Re: Sheetrock by Rail

Miller, Andrew S. <asmiller@...>

From the Wikipedia entry for "Drywall":

"The name drywall derives from drywall's replacement of the
lath-and-plaster wall-building method, in which plaster was spread over
small wooden formers while still wet. In 1916, the United States Gypsum
Company invented a 4' x 8' sheet of gypsum pressed between sheets of
extremely strong paper, which they called "Sheetrock." Despite being
used extensively at the Chicago World's Fair in 1933-34, it was
generally seen as an inferior alternative to plaster and did not catch
on quickly. It gained popularity during World War II, when the war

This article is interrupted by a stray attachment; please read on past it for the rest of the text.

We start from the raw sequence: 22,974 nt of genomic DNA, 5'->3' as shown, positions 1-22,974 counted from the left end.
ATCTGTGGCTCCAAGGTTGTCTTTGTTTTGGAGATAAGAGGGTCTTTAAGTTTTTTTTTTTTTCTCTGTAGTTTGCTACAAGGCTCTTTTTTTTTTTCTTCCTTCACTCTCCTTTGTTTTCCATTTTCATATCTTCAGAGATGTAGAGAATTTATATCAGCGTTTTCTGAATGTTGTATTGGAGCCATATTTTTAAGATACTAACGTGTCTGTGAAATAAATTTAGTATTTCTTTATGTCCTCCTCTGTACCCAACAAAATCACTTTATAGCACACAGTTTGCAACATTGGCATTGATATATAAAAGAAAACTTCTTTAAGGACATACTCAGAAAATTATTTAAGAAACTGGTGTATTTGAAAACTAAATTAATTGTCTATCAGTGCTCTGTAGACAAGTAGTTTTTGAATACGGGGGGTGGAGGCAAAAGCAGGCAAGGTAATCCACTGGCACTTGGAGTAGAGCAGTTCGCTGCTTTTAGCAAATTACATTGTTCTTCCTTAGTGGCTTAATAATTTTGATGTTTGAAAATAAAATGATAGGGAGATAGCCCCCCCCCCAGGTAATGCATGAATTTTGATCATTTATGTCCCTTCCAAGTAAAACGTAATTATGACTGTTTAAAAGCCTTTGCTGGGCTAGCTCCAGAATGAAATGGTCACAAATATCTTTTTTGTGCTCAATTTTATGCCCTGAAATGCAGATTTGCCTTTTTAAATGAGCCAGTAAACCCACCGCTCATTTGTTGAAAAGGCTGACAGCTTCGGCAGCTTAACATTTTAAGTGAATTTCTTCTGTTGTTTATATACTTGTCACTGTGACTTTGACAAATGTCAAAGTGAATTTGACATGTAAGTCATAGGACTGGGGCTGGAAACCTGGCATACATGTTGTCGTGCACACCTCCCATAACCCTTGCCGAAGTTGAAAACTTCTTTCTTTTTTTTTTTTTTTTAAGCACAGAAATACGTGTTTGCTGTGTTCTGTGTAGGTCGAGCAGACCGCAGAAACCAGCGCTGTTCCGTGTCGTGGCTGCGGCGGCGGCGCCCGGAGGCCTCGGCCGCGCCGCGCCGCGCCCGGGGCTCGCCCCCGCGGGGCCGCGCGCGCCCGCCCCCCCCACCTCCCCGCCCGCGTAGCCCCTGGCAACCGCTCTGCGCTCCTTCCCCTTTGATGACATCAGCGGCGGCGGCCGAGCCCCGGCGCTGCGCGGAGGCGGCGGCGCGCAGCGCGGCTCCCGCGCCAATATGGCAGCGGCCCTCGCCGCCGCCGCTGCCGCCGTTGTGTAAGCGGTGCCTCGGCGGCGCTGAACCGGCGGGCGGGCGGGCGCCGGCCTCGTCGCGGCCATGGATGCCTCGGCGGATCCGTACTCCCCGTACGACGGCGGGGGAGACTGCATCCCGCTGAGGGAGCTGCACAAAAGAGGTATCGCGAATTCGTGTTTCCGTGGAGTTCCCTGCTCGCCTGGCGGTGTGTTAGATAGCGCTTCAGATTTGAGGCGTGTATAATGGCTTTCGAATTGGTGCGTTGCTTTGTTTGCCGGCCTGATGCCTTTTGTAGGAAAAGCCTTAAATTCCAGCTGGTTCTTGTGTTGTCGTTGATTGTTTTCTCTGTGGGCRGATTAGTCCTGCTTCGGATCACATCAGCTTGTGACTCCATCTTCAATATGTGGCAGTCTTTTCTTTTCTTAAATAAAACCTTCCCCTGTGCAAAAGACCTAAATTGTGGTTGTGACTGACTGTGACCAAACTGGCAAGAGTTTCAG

effort made labor expensive. It was reintroduced in 1952, and the
suburban migration of the 1950s was fueled in part by the cheaper
construction methods allowed by drywall."

So just how prominent was it in the early 50's? - Hard to say, but it
had been around since 1916!

Andy Miller

-----Original Message-----
From: STMFC@... [mailto:STMFC@...] On Behalf Of
Don Worthy
Sent: Wednesday, April 18, 2007 8:35 AM
To: STMFC@...
Subject: Re: [STMFC] Re: Sheetrock by Rail

Hey fellows, I didn't think that "sheetrock" was around in the 40s or
even the early 50s. Here in the south, homes were still using the
plastered walls and ceilings. Also, during the 50s many homes and
company buildings were using beautiful "real" wood paneling.
So, I'm wondering "when" did "sheetrock" become a wide spread
product?? I have a feeling that it came around in the 60s. I know the
Kaolin companies made big advances in their field and Kaolin (chalk) is
90% of sheetrock.
Don Worthy

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